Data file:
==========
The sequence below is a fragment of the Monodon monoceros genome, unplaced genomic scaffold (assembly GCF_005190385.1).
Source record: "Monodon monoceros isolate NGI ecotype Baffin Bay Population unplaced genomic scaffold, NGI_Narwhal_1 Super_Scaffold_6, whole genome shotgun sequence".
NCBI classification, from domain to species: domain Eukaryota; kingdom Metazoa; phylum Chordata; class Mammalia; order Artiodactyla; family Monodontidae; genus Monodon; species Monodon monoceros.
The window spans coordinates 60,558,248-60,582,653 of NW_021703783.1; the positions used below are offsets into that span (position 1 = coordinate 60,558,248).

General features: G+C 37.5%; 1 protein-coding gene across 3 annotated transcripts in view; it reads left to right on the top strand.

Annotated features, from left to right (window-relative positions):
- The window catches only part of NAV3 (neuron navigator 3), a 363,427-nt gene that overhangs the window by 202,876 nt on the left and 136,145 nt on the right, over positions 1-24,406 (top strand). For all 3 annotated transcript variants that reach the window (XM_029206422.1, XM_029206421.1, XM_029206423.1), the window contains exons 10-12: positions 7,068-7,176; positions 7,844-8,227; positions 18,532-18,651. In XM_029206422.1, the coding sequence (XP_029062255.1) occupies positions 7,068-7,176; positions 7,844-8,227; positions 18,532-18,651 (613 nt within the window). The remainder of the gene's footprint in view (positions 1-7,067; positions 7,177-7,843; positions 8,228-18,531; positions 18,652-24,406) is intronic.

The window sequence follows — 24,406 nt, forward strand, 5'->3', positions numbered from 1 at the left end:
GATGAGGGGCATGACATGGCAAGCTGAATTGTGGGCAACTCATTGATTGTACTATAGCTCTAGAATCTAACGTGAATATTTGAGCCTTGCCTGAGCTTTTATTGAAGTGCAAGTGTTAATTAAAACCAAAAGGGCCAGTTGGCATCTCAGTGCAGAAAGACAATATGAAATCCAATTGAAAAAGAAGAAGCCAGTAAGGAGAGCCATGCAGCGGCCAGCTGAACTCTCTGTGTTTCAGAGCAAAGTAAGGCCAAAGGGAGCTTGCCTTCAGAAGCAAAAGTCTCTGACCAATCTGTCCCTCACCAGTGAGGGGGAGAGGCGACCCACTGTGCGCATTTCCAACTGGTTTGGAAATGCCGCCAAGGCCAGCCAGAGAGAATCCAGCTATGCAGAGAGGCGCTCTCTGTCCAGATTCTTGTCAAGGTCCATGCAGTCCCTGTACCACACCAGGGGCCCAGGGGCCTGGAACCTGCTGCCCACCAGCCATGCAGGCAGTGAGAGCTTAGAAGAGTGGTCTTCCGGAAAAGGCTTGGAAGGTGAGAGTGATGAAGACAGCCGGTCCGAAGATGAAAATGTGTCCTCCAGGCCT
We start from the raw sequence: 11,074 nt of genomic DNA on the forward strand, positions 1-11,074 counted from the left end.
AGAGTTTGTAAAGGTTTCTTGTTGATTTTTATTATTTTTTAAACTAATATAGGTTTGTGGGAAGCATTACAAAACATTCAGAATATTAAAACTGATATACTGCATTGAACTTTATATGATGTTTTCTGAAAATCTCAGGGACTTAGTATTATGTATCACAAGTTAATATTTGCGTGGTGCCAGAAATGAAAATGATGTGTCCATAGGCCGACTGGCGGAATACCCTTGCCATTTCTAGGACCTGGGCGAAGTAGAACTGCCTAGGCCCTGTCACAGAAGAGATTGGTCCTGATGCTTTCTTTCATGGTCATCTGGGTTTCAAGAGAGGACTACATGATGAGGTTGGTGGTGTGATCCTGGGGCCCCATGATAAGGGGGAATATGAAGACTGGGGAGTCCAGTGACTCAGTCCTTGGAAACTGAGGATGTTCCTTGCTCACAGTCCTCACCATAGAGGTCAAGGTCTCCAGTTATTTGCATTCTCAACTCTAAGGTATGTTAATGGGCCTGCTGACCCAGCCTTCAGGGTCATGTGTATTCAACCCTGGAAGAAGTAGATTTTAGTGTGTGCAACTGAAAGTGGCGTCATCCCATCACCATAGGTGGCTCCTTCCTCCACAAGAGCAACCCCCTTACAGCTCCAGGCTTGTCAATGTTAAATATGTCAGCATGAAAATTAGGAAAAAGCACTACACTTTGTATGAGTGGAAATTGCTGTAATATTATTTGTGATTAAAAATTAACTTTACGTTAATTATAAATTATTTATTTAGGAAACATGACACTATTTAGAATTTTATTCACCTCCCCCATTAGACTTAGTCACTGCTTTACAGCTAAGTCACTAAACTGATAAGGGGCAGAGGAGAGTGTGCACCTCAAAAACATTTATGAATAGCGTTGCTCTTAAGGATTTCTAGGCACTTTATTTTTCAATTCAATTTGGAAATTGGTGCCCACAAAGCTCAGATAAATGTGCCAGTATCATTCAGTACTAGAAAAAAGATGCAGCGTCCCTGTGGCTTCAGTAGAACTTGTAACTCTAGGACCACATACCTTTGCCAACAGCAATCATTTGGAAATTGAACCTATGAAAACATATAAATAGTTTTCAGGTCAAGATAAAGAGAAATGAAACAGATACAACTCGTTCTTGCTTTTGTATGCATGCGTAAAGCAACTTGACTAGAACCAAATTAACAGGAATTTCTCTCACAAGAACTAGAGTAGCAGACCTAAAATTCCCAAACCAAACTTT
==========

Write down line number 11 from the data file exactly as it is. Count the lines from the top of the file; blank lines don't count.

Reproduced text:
AGAGTTTGTAAAGGTTTCTTGTTGATTTTTATTATTTTTTAAACTAATATAGGTTTGTGGGAAGCATTACAAAACATTCAGAATATTAAAACTGATATACTGCATTGAACTTTATATGATGTTTTCTGAAAATCTCAGGGACTTAGTATTATGTATCACAAGTTAATATTTGCGTGGTGCCAGAAATGAAAATGATGTGTCCATAGGCCGACTGGCGGAATACCCTTGCCATTTCTAGGACCTGGGCGAAGTAGAACTGCCTAGGCCCTGTCACAGAAGAGATTGGTCCTGATGCTTTCTTTCATGGTCATCTGGGTTTCAAGAGAGGACTACATGATGAGGTTGGTGGTGTGATCCTGGGGCCCCATGATAAGGGGGAATATGAAGACTGGGGAGTCCAGTGACTCAGTCCTTGGAAACTGAGGATGTTCCTTGCTCACAGTCCTCACCATAGAGGTCAAGGTCTCCAGTTATTTGCATTCTCAACTCTAAGGTATGTTAATGGGCCTGCTGACCCAGCCTTCAGGGTCATGTGTATTCAACCCTGGAAGAAGTAGATTTTAGTGTGTGCAACTGAAAGTGGCGTCATCCCATCACCATAGGTGGCTCCTTCCTCCACAAGAGCAACCCCCTTACAGCTCCAGGCTTGTCAATGTTAAATATGTCAGCATGAAAATTAGGAAAAAGCACTACACTTTGTATGAGTGGAAATTGCTGTAATATTATTTGTGATTAAAAATTAACTTTACGTTAATTATAAATTATTTATTTAGGAAACATGACACTATTTAGAATTTTATTCACCTCCCCCATTAGACTTAGTCACTGCTTTACAGCTAAGTCACTAAACTGATAAGGGGCAGAGGAGAGTGTGCACCTCAAAAACATTTATGAATAGCGTTGCTCTTAAGGATTTCTAGGCACTTTATTTTTCAATTCAATTTGGAAATTGGTGCCCACAAAGCTCAGATAAATGTGCCAGTATCATTCAGTACTAGAAAAAAGATGCAGCGTCCCTGTGGCTTCAGTAGAACTTGTAACTCTAGGACCACATACCTTTGCCAACAGCAATCATTTGGAAATTGAACCTATGAAAACATATAAATAGTTTTCAGGTCAAGATAAAGAGAAATGAAACAGATACAACTCGTTCTTGCTTTTGTATGCATGCGTAAAGCAACTTGACTAGAACCAAATTAACAGGAATTTCTCTCACAAGAACTAGAGTAGCAGACCTAAAATTCCCAAACCAAACTTT